Talismans


Sources: Primitive Psycho-therapy And Quackery

A talisman may be described as an emblematical object or image,

accredited with magical powers, by whose means its possessor is enabled

to enlist the aid of supernatural beings. Frequently it is a precious

stone, sometimes a piece of metal or parchment, whereon is engraved a

celestial symbol, such as the representation of a planet or zodiacal

sign; or the picture of an animal or fabulous monster. Mystic words and

occult phrases are oftentimes substituted, however, for such devices. It

is essential that talismans should be prepared under suitable

astrological conditions and planetary influences; otherwise they are of

no value. Like amulets, they were formerly worn on the body, either as

prophylactics or as healing agents. Tradition ascribes their invention

to the Persian philosopher Zoroaster, but their use was probably coeval

with the earliest civilizations: descriptions of cures wrought by

medical talismans are to be found in the works of Serapion, a physician

of the ancient sect of Empirics, who lived in Alexandria about 250

B. C.; and in those of Almansor (born 939), the minister of Hesham II,

Sultan of Cordova.



Talismans were fashioned out of various metals, and their mystic virtues

differed according to their forms and the symbols which they bore.

Silver moon-shaped talismans, for example, were much in vogue as

preservatives from fleshly ills; and they were also believed to insure

travellers against mishaps.



In medieval times talismans and amulets were generally used as remedial

agents. A mystical emblem, representing the inexpressible name of God,

which was preserved at the Temple in Jerusalem, is found on many

engraved gems. And two triangles, crossing each other, are said to have

been the diagram of the Gnostics, with which many marvellous cures were

performed.



The pentacle, or wizard's foot, a mathematical figure, used in magical

ceremonies, was considered to be a defence against demons. We read in

Sir Walter Scott's "Marmion":



His shoes were marked with cross and spell:

Upon his breast a pentacle.



This symbol, says C. J. S. Thompson, in "The Mystery and Romance of

Alchemy and Pharmacy," consisted of a five-rayed star, and was often

chalked upon the door-steps of houses, to scare away fiends. Thus it

served the same purpose as the familiar horse-shoe, when the latter was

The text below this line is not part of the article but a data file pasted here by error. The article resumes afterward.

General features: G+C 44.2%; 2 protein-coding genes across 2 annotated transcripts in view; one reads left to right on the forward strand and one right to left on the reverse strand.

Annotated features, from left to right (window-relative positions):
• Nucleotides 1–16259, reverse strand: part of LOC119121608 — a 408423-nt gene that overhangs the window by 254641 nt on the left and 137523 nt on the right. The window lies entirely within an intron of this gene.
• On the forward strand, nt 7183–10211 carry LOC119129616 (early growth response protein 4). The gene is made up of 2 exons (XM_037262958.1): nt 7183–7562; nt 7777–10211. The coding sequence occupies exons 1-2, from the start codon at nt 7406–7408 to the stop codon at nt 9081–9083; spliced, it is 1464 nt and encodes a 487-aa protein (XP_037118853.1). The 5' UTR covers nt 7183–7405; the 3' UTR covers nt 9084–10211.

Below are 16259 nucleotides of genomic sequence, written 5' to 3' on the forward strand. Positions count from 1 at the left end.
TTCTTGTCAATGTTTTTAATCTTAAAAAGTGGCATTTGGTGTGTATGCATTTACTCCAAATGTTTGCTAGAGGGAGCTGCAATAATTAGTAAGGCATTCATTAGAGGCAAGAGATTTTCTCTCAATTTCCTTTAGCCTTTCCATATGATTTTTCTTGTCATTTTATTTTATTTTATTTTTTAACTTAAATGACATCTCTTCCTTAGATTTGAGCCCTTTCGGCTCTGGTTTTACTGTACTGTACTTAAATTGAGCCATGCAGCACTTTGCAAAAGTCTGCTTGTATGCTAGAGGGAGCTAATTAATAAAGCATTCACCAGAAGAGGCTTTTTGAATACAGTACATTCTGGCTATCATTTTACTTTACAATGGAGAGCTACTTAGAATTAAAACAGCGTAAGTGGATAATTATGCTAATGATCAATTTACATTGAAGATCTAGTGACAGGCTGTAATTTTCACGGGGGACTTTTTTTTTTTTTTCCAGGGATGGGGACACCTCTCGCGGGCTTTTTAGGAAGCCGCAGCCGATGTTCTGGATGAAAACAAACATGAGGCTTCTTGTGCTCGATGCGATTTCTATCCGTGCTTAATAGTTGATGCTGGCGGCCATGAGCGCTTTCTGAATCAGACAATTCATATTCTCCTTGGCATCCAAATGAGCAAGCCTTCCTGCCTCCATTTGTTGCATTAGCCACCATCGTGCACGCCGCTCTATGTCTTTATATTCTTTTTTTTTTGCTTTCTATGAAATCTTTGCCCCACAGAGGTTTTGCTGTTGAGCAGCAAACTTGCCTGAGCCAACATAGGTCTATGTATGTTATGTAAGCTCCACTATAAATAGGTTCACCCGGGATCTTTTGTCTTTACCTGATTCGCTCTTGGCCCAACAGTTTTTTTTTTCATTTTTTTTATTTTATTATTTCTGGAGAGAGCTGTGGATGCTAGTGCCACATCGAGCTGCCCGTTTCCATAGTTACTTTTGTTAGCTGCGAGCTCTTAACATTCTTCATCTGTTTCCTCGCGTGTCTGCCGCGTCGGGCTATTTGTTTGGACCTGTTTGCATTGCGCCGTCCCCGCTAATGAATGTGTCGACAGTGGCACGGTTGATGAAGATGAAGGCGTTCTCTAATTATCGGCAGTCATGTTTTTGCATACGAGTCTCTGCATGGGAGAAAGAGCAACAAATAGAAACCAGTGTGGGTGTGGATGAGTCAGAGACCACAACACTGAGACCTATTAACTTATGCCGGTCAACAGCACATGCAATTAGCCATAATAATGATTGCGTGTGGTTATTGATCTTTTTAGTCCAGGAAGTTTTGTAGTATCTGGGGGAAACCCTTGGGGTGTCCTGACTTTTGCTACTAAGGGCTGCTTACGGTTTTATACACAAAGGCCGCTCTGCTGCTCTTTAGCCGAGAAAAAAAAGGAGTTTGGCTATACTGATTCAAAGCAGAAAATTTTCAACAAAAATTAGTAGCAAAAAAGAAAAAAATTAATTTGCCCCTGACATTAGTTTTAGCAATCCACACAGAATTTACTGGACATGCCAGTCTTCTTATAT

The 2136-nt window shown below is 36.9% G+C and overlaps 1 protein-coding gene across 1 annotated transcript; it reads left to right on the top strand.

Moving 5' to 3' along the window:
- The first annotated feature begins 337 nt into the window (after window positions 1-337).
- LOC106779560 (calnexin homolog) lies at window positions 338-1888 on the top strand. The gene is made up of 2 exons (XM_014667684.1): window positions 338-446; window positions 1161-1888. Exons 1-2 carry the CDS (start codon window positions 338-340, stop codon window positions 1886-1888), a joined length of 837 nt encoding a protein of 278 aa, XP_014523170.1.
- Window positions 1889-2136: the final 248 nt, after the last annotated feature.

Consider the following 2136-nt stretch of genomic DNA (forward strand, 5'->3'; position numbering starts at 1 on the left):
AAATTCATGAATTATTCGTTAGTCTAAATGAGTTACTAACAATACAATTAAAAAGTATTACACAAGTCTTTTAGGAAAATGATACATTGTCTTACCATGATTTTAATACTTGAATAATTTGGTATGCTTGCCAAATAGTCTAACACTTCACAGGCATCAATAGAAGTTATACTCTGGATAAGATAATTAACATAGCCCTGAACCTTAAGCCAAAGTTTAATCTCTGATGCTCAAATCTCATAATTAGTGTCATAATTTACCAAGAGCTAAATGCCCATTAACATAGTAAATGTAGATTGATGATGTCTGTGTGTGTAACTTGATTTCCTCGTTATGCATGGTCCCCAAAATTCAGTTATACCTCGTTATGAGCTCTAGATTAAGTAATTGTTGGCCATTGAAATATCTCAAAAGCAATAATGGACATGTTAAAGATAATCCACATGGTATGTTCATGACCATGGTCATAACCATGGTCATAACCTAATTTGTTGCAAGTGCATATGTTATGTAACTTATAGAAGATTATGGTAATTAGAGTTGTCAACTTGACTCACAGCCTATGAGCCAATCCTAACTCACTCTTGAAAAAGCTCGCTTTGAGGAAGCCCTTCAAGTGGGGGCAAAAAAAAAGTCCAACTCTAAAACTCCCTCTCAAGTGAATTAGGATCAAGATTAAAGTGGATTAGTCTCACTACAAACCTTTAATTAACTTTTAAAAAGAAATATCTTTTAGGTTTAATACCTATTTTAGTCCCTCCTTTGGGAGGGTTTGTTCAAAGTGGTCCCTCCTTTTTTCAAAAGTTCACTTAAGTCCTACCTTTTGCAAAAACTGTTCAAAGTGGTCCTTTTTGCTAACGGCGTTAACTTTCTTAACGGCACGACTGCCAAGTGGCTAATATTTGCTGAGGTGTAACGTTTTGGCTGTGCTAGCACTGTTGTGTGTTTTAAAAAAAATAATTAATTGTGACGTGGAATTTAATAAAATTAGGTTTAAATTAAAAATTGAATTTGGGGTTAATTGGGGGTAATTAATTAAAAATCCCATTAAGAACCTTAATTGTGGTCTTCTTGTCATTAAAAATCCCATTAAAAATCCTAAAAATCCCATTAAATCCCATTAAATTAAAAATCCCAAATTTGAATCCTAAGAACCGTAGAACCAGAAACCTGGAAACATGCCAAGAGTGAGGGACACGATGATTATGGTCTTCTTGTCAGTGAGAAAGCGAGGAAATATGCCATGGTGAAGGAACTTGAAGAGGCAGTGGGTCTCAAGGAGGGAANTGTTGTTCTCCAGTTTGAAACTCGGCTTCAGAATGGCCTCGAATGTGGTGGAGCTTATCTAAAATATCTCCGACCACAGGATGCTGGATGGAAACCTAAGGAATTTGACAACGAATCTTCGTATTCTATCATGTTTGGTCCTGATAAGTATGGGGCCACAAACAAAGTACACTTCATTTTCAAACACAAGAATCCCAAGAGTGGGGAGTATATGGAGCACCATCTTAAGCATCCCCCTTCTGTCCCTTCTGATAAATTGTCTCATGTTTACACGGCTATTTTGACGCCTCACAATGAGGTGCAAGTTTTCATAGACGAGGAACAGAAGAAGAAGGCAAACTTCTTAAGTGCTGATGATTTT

placed with the prongs downward.



The belief in the pentacle's demon-repelling power has been attributed

to the fact that it resolves itself into three triangles, and is thus a

triple emblem of the Trinity. Paracelsus, according to the

above-mentioned writer, ascribed a similar, although less marked virtue,

to the hexagram.



The Tyrolese physician, Joseph Ennemoser, in his "History of Magic"

(1844), observed that in his time a peculiar influence was attributed by

mesmerists to certain metals and precious stones. And he expressed the

belief that the popular faith in talismans, prevalent in the early ages,

originated through similar ideas. The Buddhists credited the sapphire

with magical power. Probably the magnetic polarities of jewels, rather

than their brilliancy, constitute their chief potency as talismans. Yet

the latter quality doubtless strongly influences the imagination.



Talismans were formerly divided into three classes, astronomical,

magical, and mixed.



The first-named consisted usually of a magical figure, cut or engraved

under certain superstitious observances of the configuration of the

heavens.



It has been defined as the seal, figure, character, or image of a

heavenly sign, constellation, or planet, engraved on a sympathetic

stone, or on a metal corresponding to the star, in order to receive its

influences.



Magical talismans were inscribed with mysterious symbols, words of

superstitious import, and the names of unknown angels; they were well

adapted to inspire with awe the minds of the ignorant. The so-called

mixed talismans bore various unintelligible devices and barbaric names.

Some of the most ancient protective and healing charms were fashioned

out of roots, twigs, and plants. Whatever its form, the talisman was

believed to exert an extraordinary influence over the bearer, especially

in warding off disease or injury.



In its widest sense, the word talisman is synonymous with amulet.



The Dutch historian, Johann Busch (1400-1477), told of his meeting a

woman, the wife or daughter of a soldier, on some public festal occasion

at Halle in Prussian Saxony. Observing that she wore a little bag

suspended from her neck, he asked her what it contained. Thereupon the

woman showed him a bit of parchment bearing divers mystic inscriptions,

and the statement that Pope Leo guaranteed the bearer thereof against

bodily injuries, fainting spells, and drowning. Then followed the words,

Christus vincit; Christus regnat, together with the names of the

twelve apostles, and those of the three Wise Men, Balthasar, Melchior,

and Kaspar.



This doubtless was a fair specimen of the inscribed amulets, worn by

German peasants in the fifteenth century.



Even nowadays the names of the three magi are often to be seen, as

talismanic symbols, upon the doors and walls of dwellings in certain

Roman Catholic countries; a fact noted by the present writer, while

sojourning in the Austrian Tyrol a few years ago.





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